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So let's say you want to invest in propertybut you don't have the minimum 20% deposit required. Well, you're likely going to haveto pay what's called Lender's Mortgage Insurance. But what exactly is Lender's Mortgage Insuranceand is it worth the cost? In this episode, I'm going explain Lender's Mortgage Insurance. What exactly it covers and why you would want to get it. Hey, I'm Ryan from onproperty. Com. Au, helpingyou find positive cash flow property and I've just moved house. If you're watching the video,you can see a bunch of boxes in the background behind me so I apologize that I don't havethe best setup today, but I did want to create some good content for you. And this is a questionthat a lot of people ask. A lot of people want to see lender's mortgage insurance explained. And I do feel like often times, banks and lenders and sometimes mortgage brokers don'treally explain exactly what lender's mortgage insurance is or they don't take enough timeexplaining it so you actually understand it. So we're going to get down to it, try andunderstand exactly what it is and why it could benefit us and whether or not it's worth payingfor. Lender's mortgage insurance is an insurancefee that helps to cover the lender when they're taking an increased risk on a loan. So, lender'smortgage insurance, some people believe that it's actually to cover you personally as theborrower of the loan, but it's not. It's for the lender to protect them if they're takingan increased risk on a loan. What exactly is an increased risk? Well, for most properties- most residential properties - banks want to see at least a 20% deposit in which casethey won't charge you lender's mortgage insurance. They like to see a 20% deposit because ifyou, for some reason, default on your loan and they need to sell their property, they'requite confident that they're going to get at least 80% of the value that you paid forthe property back when they sell the property and this will cover their loan. However, if you're only borrowing 5% of theproperty's value, then they're a lot less confident that if you default on the loanthey're going to get 95% of the value of the property back. So it's a higher risk loanfor them. And so, in order to cover this higher risk, they charge an insurance fee to coverthat extra risk. Obviously, a lot of people will take out this insurance, not everyonewill need it. That's the way that insurance works. So the banks will charge you a one-timefee and everyone else a one-time fee and I guess this insurance covers them against thosefew circumstances where people do default on a loan and they have more trouble sellingthe property and getting enough value back. So lender's mortgage insurance, it's a one-timefee that you pay and it goes to protect the lender because they're taking an increasedrisk on you to get the loan. This sounds like it's not very beneficialto you, right? It's a fee that you have to pay, generally, it's added on to the loanso your loan gets bigger, but you've got to pay it and it protects them as the banks. Well, what's the benefit to you as a borrower? Well, the benefits aren't obvious, but theyare there. The benefit of lender's mortgage insurance is that if you don't have the fulldeposit, then you can still get money from the bank. If lender's mortgage insurance didn'texist, then if you didn't have a 20% deposit, you might not be able to get a loan at all. So, those of you who are going out and wanting to invest with a 5%, 10%, 15% deposit, youwould need to keep saving. Or, the flip side of that is if they would still lend out themoney, they would need to hike up their interest rates an give you much larger interest rates,so you wouldn't have a great interest rate on your property. You'd be paying a certainamount of points above the standard interest rate because they're taking increased on that. So, even though lender's mortgage insuranceis a fee that you need to pay, at least, you can still get a loan and you can still geta loan at a good interest rate. If lender's mortgage insurance didn't exist, then youprobably couldn't do that. So, lender's mortgage insurance does have value to borrowers. However,it's just a bit less apparent than the value that it is for the lenders. So how much does lender's mortgage insurancecost? This is an impossible question to answer because there's so many different varyingfactors. For example, the value of the loan is a varying factor. The percentage of deposit- whether you've got 5%, 6%, 10%, 15%. That's all going to affect the value of the lender'smortgage insurance that you have to pay. Basically, the larger the risk the bank feels that they'retaking, the larger your lender's mortgage insurance is going to be. They may take intoaccount whether you've got proven savings or not. And if you don't have proven savings,your lender's mortgage insurance might be higher. They might also look into your credithistory and things like that, but I'm not really sure if that affects lender's mortgageinsurance. But another factor is that lender's mortgage insurance varies from lender to lender. So you may go to one lender with the same loan value, the same percentage of depositand you may have a slightly different figure than if you go to another lender. So if youwant to find out how much lender's mortgage insurance is going to cost for your specificsituation, then just go to Google, type in "lender's mortgage insurance calculator". You should get a few of those come up and you can punch in your figures and it'll giveyou a pretty close estimate to how much you're going to pay. But, obviously, you're goingto need to speak to your lender or speak to your mortgage broker to get a more accurateestimate of how much lender's mortgage insurance is going to cost. If you want to avoid paying lender's mortgageinsurance, the only ways I know how to do this is to save a larger deposit. So thatmight mean 20% for residential property, it might mean 30% for commercial property. Butmake sure you speak to lenders to find out how much you'll need to save. So you can savea larger deposit. You could buy cheaper properties so your deposit is now worth more as a percentageof the property. So if you get that percentage over 20% for residential, then you may beable to avoid lender's mortgage insurance. Or, you can get a family guarantor on yourloan. so if you've got parents or you've got immediate family who are willing to put uptheir property as security for your loan, then the banks can take some security forthem. It then becomes a less risky deal for the banks. And, therefore, you don't haveto pay a lender's mortgage insurance. So, having a family member go guarantor on yourloan is a way to reduce or remove lender's mortgage insurance. So, that's how you canavoid it. Save more, buy a cheaper property so you're deposit's worth more as a percentageof your property or get a family to guarantor your loan. The last question and thing that I want tocover is: Is it actually better to pay lender's mortgage insurance or is it better to waituntil you have a large deposit? I've seen people talk on both sides of the scale andto say you should absolutely never pay lender's mortgage insurance. You should always savea 20% deposit when you invest. Lender's mortgage insurance, absolutely wasted money becauseit's a fee that goes to the bank and you've got nothing to show for it. And then, theother side of the pendulum are people saying that you should always pay lender's mortgageinsurance and always invest with the smallest deposit possible so you've got the least cashin the deal so that you can take the cash you do have and invest in more propertiesand grow your portfolio faster. So, some people say never pay it, always save at least 20%. Some people say always pay it, put as little cash into each deal as possible, which meansyou're going to pay basically the maximum lender's mortgage insurance for your situation. So there's people on both sides of the table. I think a better approach to it is to actuallylook at your own situation and assess whether it's worth it for you. Lender's mortgage insurancecost thousands of dollars. So you need to weigh up: is it worth investing in this propertynow with the smaller deposit and paying thousands of dollars versus actually saving more toget a deposit? Someone who only has a 5% deposit, they have a lot of trouble saving, but theycould get into the market now. Maybe they're great at renovation so they can build equityand value in their property, it might be worth investing for them and paying the lender'smortgage insurance because they can into the market faster, they can build equity and they'regoing to make more than the lender's mortgage insurance cost them. Or they might be someonewho's more risk-adverse. They want a larger deposit or maybe they've got 15% and they'regreat saver so it's only going to be a couple of months until they're at 20%, well then,it might not be worth it for them to pay lender's mortgage insurance because they are more risk-adverseand they can save the money so they don't have to pay it anyway. I think the best approach is to look at itand say, what are the risk versus the reward? How much is the lender's mortgage insurancegoing to cost me? And am I going to make more money back than the lender's mortgage insuranceis going to cost me? So if I can invest one year earlier, but I have to pay lender's mortgageinsurance, can I make that money back in one year of capital growth? Or one year of theability to have access to that property and improve the property? Or one year of positivecash flow from a property? So how much is it going to cost me? And then, how much amI going to make out of that and can I make more than it's going to cost me? And that'skind of how I would assess it. For me personally, I would pay lender's mortgageinsurance to get into the market earlier because I'm not the best saver in the world. So ifI had enough deposit to go, but it means I got to pay lender's mortgage insurance, aslong as I've done my research, I'm confident in the area, I'm confident in the propertythat I've purchased and I've got a strategy to make money for that property, I'm happyto lock that property down. Pay some lender's mortgage insurance, but I get it and I'vethen got the opportunity to make money versus just saving and waiting and waiting and thenmaybe not investing in the future because we all know things happen that dwindle ourmoney supply. Emergencies come up or we decide to go on holidays or whatever it may be. SoI'm not the best saver so I like taking action, locking it in and moving ahead. Other peopleare different. So you really need to assess whether it's worth it for you. I hope that this has explained what exactlylender's mortgage insurance is and then you can assess for yourself whether or not youthink it's worth the cost that it's going to cost you or whether you'd be better offactually saving extra money so you don't have to pay lender's mortgage insurance. Just tocover it off again, in case you didn't completely get it at the start, lender's mortgage insuranceis a one-time fee that you pay on the creation of your loan and that fee goes towards de-riskingthe banks. It's lender's mortgage insurance, it's their insurance - the lender's insurance. It's going to protect the lender against the increased risk their taking on you becauseyou don't have what they consider a large enough deposit to be a low-risk loan thatthey're riding. So you pay a one-time free, it protects them. Apart from that, there'sno benefit to you. It means you can borrow money, but that money is protecting the lender. It's not going to protect you in any way. I hope we made clear what lender's mortgageinsurance is. So when you're talking to your mortgage broker or talking to your lenderand they mention it, you say, "Okay, yup, I understand. That's a fee I have to pay becauseI don't have a large enough deposit and it's helping you to be able to lend me this moneywithout charging me an exorbitant interest rate or without saying, 'No, sorry. We can'tgive you that loan. '" I'm a big fan of lender's mortgage insurancein the industry. It lets a lot of people get into the market earlier who want to. And so,I'm not against the fee. But, again, you need to assess it for your own situation. If you're interested in investing in positivecash flow property and you need help finding it, then go ahead and check out my membershipwhere I go out, I find a high rental yield property every single day and share it withthe community. So head over to onproperty. Com. Au/membership if that's something that you're interestedin. Otherwise, until next time, stay positive.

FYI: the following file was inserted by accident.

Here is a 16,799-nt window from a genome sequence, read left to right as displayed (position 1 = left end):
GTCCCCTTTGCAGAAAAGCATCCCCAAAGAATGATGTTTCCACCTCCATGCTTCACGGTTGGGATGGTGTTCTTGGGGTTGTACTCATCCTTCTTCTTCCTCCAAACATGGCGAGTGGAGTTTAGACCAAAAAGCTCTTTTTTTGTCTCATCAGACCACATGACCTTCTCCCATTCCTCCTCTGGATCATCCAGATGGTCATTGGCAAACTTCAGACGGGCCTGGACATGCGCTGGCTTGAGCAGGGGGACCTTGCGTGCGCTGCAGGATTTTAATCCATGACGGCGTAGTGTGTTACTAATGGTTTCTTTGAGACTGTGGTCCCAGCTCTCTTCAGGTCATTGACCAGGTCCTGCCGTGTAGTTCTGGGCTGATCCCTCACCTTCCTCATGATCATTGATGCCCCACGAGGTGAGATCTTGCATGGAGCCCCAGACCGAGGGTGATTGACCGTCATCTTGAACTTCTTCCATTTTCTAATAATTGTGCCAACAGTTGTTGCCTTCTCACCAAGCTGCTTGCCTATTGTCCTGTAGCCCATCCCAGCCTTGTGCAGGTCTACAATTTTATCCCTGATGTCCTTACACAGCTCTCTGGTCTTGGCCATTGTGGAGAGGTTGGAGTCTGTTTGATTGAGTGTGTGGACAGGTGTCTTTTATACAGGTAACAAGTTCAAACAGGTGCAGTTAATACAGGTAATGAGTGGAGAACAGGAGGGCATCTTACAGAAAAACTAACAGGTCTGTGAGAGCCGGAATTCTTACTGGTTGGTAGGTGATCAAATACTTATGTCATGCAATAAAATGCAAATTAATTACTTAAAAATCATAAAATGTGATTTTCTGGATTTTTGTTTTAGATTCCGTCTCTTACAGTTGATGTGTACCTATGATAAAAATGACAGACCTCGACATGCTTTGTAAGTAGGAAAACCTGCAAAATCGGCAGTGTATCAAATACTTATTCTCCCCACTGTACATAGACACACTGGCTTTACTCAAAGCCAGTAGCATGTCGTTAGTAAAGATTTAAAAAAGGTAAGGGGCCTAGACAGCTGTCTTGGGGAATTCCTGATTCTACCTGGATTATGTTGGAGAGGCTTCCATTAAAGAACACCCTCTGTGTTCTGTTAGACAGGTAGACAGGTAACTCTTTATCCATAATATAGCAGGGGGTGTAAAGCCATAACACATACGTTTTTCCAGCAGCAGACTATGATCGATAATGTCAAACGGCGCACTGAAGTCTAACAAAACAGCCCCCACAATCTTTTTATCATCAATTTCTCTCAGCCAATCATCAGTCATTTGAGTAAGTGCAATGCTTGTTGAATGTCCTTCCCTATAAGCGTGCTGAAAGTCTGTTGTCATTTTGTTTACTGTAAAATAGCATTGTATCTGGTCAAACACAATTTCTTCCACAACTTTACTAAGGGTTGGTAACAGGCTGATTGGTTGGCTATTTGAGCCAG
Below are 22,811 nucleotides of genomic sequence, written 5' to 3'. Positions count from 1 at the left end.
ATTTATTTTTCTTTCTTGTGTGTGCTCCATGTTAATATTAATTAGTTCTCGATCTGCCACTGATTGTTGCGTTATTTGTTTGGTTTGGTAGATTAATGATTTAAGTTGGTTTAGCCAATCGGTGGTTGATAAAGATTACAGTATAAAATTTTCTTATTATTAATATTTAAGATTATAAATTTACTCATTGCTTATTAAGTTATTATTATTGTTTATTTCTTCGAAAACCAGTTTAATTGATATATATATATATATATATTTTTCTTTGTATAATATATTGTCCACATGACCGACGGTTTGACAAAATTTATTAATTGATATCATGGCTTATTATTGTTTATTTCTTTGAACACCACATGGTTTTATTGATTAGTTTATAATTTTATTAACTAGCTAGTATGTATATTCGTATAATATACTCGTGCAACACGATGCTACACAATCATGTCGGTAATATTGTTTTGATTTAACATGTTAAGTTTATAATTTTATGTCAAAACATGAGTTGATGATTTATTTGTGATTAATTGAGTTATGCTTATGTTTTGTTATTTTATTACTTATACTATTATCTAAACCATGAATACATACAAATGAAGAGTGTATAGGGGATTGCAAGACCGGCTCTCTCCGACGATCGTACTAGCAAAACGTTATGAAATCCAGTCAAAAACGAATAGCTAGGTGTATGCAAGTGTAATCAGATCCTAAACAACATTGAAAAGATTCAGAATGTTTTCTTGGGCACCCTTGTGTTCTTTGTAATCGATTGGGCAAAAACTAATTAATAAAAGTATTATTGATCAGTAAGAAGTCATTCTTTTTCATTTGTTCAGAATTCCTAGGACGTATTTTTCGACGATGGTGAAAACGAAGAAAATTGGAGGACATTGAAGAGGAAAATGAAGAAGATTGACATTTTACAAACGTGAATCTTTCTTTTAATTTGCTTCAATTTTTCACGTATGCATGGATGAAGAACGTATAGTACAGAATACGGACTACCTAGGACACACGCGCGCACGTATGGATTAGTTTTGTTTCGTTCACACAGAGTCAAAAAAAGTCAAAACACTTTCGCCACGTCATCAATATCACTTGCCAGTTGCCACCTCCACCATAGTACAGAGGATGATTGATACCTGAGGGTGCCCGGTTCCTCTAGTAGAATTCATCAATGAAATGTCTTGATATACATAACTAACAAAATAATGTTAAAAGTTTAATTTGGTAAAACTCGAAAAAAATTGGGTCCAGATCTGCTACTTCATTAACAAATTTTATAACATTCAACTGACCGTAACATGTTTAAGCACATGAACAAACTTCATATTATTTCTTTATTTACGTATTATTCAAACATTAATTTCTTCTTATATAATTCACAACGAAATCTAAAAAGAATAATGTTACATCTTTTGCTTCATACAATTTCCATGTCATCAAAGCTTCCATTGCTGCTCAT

How To Pick A Mortgage Lender When Buying A House

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How's it going everyone? Matt Leighton, welcome back to another video. In this episode, we are talking mortgages,lending. I'm here with Rich Conlon from Atlantic CoastMortgage. Say what's up Rich. Hi, Rich Conlon, Atlantic Coast Mortgage. Loan Officer. Born and raised in Vienna, Virginia. Love the area. Still live in the area. Just here to help out with my man Matt andhelp answer any questions. Awesome, whenever someone has a mortgage questionfurther than "What is the rate?", I just tell them to talk to Rich. I know a little bit about mortgages. Buttoday we're talking about the top mistake people are making when they're applying fora loan. You see all these loan commercials. It's funny, when we get the primer, one-sheeterson the list of things NOT to do. One of them is like, "Don't go and buy a boat". Don't buy a new car. I'm thinking to myself, nobody in the historyof loans has ever gone under contract and then bought a boat the day after. I'm sure it has happened. But it obviously is not the number one mistakepeople are making when they're trying to buy a home. That's where Rich comes in. Rich, you're on the spot here. What is the number one thing people are doing,that they shouldn't be doing when they're applying for a loan with you guys? It's simple, it's before you even get to contract. It's just waiting until the last minute toget pre-approved. We understand circumstances sometimes that'sjust how it is. The big thing is, after meeting your agent,talking about price ranges and goals, the next step, it can't hurt to just reach outto a lender or two or three and start identifying what you can actually qualify for. That's the best thing. The earlier the better. Main reason is that it allows time to findany potential pitfalls that can come back in the underwriting process a week beforeclosing. Last minute surprises are the worst. Nobody wants that. Getting pre-approved early is always better. It allows time to figure out if there areany extra hoops to jump through. That just gives you better piece of mind. When you're out with your agent. Definitively what you can and can't qualifyfor. In addition, we always like to provide youwith estimates on homes that you're going to go see so when you're looking at them,the wheels are turning. What are my payments going to be like? There's a ton of benefits to getting preapprovedearly, rather than waiting for the last minute. And it is beneficial from the very beginningall the way to settlement. It will make your transaction much more transparent,seamless, and less stressful. It takes a village. And it just helps when everything is linedup. Yeah certainly execution is the number onething. You can look online at how to apply for amortgage, what pitfalls to avoid, how to do this, how to do that. At the end of the day, actually going out,going on your lender's website and getting preapproved. You know when I'm working with buyers, I alwaysask two very important questions. Number one: are you already working with areal estate agent. Very important. I've not asked that in the past and it's comeback to bite me, believe it or not. Well, it's very easy to believe actually. And number two, are you pre-approved witha local lender? If you are looking for homes and you are notpre-qualified, you are not a serious buyer. You are wasting your time. You might say "well, I'll just get a letteronce I write a contract, it's fine". Well, my buyers already have that letter andthey will beat you to the punch and get their offer in before you. Nobody likes to get bad news. You don't want to waste your time fallingin love with something that you ultimately don't qualify for. We find that our clients 99% of the time arepre-approved early just makes your guy's time much more efficient and you know what youcan qualify for. All of your processes are so streamlined justto a T that if you do them, you will get qualified, you will have your letter. The reason you screw up is you go off astray,you don't return calls, you don't return emails. We're a referral-based company so communicationis key. Delivery, setting expectations and obviosulymeeting those expectations. Pre-approvals we can do in as little as 24-hoursand especially in this market. Spring time, summer time, that's what it takes. Speed kills. That's how we like to operate. And communicating to you and your agent sowe can all move quickly. Awesome, there you have it from Rich Conlon,Atlantic Coast Mortgage here in Northern Virginia. If you have any questions about the top mistakeor any mortgage and lending related questions, I'll list Rich's information in the descriptionbelow. Thank you very much for watching. Until next time, create a productive day. Take care.